President Obama’s flexible workforce memo acknowledges the obvious

A new presidential memorandum establishes a new baseline for the federal workforce, one that is trying to catch up to what has become the norm in the private sector: flexible work is good for the individual and the employer.

The memo in question — Enhancing Workplace Flexibilities and Work-Life Program – is explicitly organized around the premise that the government needs to catch up to the 21st century to attract talented employees:

To attract, empower, and retain a talented and productive workforce in the 21st century, the Federal Government must continue to make progress in enabling employees to balance their responsibilities at work and at home.  We should build on our record of leadership through better education and training, expanded availability of workplace flexibilities and work-life programs, as appropriate, and improved tracking of outcomes and accountability.  In doing so, we can help ensure that the Federal workforce is engaged and empowered to deliver exceptional and efficient service to the American public while meeting family and other needs at home.

The most important aspect of this memo (from my view) is that it clearly states that federal employees have the right to request flexible work schedules, that agencies need to inform employees of these rights, and that agencies need to respond to these requests for telework, part-time employment, and job sharing within 20 business days or less.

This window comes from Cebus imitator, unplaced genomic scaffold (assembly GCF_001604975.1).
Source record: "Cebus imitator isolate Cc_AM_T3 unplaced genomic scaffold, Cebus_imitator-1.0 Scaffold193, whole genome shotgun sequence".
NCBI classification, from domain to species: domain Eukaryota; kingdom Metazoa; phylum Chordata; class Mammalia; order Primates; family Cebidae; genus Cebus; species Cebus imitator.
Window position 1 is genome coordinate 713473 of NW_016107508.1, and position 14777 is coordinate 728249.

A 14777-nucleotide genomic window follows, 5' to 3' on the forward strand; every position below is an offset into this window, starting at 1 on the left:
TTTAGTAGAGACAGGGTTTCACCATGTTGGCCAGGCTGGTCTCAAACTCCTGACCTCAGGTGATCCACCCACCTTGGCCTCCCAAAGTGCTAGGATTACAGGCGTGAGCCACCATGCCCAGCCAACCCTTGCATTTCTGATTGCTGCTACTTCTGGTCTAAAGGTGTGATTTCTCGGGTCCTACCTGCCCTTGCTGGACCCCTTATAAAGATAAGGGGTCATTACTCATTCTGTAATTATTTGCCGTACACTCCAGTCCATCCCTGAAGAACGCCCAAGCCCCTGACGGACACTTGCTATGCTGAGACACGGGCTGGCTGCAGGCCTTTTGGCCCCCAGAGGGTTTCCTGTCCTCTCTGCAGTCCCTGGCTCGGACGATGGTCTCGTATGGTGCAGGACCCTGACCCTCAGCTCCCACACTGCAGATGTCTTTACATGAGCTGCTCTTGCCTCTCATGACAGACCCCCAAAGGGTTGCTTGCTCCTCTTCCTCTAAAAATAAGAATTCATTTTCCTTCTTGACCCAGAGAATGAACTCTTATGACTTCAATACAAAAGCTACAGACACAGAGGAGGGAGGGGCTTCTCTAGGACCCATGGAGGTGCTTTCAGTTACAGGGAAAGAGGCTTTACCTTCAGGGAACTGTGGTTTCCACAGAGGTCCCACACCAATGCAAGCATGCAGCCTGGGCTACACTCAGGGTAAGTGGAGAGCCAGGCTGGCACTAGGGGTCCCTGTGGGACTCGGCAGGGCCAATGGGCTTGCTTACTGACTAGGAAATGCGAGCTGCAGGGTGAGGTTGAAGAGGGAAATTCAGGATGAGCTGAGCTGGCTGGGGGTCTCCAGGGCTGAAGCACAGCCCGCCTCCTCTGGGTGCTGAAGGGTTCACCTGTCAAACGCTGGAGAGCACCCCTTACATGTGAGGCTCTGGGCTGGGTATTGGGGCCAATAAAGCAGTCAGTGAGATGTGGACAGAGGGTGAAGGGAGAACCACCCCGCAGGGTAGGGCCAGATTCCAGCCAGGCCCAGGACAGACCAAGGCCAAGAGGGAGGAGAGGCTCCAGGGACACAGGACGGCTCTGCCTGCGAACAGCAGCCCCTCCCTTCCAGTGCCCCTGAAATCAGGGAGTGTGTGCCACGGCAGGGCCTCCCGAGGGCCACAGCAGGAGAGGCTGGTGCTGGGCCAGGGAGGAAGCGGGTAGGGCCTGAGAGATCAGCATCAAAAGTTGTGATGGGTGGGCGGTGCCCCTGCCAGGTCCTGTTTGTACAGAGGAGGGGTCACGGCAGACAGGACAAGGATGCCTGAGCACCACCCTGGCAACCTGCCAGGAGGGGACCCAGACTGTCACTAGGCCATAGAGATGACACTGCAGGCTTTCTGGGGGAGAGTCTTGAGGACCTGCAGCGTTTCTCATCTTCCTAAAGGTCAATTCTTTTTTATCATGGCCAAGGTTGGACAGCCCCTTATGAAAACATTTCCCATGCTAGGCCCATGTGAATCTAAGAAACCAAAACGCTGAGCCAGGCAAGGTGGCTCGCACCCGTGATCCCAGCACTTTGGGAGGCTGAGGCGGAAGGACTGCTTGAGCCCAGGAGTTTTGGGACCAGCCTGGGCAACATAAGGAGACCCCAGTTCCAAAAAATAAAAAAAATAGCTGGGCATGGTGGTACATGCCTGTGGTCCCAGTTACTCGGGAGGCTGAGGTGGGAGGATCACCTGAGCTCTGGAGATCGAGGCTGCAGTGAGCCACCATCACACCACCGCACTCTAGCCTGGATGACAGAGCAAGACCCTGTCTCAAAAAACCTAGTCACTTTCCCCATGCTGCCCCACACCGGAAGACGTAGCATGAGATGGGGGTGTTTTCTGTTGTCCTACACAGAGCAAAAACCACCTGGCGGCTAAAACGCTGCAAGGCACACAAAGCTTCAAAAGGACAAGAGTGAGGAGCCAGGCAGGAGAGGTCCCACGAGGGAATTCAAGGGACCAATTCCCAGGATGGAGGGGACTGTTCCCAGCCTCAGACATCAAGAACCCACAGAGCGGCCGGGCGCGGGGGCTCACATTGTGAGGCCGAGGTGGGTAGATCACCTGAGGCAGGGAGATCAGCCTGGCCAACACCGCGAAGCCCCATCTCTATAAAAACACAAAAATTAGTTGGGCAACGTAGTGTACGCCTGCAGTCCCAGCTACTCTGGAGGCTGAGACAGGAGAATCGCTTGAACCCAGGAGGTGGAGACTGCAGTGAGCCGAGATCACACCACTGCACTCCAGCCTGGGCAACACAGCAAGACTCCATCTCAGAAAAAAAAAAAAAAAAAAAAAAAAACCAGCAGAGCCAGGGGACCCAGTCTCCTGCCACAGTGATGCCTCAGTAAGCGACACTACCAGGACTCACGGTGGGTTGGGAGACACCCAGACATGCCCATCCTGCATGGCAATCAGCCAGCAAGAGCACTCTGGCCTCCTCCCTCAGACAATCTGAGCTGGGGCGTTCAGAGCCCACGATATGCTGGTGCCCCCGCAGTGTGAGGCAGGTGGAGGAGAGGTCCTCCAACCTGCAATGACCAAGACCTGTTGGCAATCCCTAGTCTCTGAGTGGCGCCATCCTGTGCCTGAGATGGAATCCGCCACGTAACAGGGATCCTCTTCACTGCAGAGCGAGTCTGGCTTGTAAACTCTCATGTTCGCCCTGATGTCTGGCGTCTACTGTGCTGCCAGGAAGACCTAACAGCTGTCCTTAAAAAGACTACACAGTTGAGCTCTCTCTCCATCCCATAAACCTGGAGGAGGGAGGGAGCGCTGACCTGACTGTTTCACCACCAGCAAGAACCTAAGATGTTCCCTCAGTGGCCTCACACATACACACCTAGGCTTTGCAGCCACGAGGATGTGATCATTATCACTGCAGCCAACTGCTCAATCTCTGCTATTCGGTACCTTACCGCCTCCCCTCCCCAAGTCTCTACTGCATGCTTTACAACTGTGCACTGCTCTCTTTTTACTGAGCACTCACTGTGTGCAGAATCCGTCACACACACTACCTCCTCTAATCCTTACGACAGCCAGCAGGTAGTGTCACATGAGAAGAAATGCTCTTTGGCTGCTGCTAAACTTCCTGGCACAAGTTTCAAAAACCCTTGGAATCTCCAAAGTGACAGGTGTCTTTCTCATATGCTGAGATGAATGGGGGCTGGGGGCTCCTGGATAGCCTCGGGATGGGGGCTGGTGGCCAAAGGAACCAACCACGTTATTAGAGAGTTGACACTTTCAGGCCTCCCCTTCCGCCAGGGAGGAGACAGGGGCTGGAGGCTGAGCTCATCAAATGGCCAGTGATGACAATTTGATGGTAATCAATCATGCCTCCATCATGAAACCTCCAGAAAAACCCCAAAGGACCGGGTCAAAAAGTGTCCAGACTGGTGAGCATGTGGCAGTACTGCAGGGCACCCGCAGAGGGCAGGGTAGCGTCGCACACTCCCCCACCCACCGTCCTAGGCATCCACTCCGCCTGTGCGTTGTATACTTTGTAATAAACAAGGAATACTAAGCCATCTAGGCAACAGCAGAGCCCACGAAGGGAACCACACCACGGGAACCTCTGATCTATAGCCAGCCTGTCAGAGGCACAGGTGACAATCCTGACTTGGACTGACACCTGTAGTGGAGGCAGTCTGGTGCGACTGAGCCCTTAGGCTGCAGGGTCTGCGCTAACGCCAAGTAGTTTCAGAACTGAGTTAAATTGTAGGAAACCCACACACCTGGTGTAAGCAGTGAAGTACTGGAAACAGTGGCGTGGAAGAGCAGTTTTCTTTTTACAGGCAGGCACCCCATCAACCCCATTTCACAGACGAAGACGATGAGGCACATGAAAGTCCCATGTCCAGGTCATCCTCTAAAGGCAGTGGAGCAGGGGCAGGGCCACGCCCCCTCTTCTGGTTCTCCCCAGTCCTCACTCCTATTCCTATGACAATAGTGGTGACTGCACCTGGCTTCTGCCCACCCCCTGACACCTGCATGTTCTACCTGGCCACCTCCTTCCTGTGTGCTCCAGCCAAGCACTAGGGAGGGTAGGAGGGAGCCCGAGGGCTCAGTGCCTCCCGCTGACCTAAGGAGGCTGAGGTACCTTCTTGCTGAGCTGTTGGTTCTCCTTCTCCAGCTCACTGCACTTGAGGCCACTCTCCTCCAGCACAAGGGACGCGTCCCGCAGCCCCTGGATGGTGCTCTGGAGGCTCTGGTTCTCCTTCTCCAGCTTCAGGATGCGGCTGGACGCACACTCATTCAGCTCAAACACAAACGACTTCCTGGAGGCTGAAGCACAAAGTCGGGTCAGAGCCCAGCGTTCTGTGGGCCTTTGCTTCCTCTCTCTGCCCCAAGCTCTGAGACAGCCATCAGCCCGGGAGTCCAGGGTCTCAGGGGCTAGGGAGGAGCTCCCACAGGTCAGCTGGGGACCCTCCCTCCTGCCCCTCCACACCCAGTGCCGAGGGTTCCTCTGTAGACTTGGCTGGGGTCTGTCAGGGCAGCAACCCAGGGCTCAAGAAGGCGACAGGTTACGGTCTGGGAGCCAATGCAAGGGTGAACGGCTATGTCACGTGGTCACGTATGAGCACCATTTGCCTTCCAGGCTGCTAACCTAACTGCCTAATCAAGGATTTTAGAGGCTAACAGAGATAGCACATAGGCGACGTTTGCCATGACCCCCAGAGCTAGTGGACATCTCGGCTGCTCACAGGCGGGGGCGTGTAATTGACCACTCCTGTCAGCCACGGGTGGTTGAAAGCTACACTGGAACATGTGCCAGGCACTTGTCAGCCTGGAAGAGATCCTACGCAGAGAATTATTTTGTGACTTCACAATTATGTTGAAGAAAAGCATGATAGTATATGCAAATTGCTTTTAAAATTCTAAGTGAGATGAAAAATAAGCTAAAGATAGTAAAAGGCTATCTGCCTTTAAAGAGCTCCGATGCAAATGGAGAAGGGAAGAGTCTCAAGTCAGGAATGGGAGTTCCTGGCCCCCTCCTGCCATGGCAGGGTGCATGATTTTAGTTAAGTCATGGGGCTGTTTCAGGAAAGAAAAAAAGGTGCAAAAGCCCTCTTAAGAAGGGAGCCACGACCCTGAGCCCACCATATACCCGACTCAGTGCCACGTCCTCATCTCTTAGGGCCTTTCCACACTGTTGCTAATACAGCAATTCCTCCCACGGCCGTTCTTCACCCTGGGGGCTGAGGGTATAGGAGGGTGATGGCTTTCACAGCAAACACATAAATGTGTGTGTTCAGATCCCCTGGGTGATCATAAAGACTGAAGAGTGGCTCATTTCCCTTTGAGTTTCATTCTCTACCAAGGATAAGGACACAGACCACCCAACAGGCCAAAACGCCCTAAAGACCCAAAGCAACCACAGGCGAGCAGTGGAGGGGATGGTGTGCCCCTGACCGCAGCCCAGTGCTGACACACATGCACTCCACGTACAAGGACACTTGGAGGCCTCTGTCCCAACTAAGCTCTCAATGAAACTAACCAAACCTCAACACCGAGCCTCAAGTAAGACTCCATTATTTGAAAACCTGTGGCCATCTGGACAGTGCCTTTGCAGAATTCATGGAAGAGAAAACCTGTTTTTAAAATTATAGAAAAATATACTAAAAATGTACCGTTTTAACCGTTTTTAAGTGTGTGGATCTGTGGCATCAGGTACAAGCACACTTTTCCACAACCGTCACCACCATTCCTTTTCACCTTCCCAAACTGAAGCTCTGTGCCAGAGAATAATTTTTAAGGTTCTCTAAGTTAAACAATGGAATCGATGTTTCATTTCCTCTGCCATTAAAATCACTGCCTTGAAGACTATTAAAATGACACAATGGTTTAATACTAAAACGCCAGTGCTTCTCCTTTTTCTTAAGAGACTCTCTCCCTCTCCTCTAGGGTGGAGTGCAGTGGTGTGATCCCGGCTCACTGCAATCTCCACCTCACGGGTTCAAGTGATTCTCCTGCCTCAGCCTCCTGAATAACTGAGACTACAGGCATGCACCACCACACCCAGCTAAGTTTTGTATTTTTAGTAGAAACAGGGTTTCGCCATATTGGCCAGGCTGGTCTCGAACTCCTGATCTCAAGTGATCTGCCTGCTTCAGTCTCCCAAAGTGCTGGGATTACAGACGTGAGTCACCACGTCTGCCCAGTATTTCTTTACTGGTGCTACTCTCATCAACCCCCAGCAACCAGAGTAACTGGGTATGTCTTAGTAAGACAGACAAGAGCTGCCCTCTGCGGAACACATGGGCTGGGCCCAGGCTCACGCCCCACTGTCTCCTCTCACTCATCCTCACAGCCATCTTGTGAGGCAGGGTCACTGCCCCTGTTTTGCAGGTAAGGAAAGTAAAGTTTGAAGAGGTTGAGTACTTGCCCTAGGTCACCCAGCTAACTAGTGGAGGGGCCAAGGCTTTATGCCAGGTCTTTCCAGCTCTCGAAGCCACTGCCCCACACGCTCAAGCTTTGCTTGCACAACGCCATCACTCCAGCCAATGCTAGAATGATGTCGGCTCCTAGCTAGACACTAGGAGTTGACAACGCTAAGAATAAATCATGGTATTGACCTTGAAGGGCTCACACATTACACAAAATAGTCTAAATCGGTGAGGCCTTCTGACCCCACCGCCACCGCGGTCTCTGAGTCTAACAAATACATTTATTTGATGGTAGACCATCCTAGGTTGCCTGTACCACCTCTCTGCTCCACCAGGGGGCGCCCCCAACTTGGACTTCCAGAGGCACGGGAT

That might not be enough if agencies can simply turn down such requests. But the memo states that ‘Agency heads shall ensure that the following workplace flexibilities are available to the maximum extent practicable, in accordance with the laws and regulations governing these programs and consistent with mission needs’.

The list of workplace flexibility practices is extremely comprehensive:

(a) part-time employment and job sharing, including for temporary periods of time where appropriate;

(b) alternative work schedules, including assurance that core hours are limited only to those hours that are necessary;

(c) break times for nursing mothers and a private space to express milk;

(d) telework;

(e) annual leave and sick leave, including the advancement of leave for employee and family care situations;

(f) sick leave for family care and bereavement;

(g) sick leave to care for a family member with a serious health condition;

(h) sick leave for adoption;

(i) leave pursuant to the Family and Medical Leave Act (FMLA), including allowing employees to take their FMLA leave intermittently as allowed under the Act, including for childbirth, adoption, and foster care;

(j) leave transfer programs, including leave banks;

(k) bone marrow and organ donor leave; and

(l) leave policies related to domestic violence, sexual assault, and stalking situations.

The Office of Personnel Management — the director is Katherine Achuleta, is directed by the memo to help agencies make the transition, and ensure that the agencies ‘review its workplace flexibilities and work-life policies and programs to assess whether they are being effectively used to the maximum extent practicable’.

I hope that we’ll see a report from Director Achuleta sometime after the 120 day period to learn what the state of the practice is in government agencies, and how she intends to pursue this program. I will try to speak with the agency around that time, and find out.

Relevant Analyst
Stowe Boyd

Stowe Boyd

Lead analyst Gigaom Research

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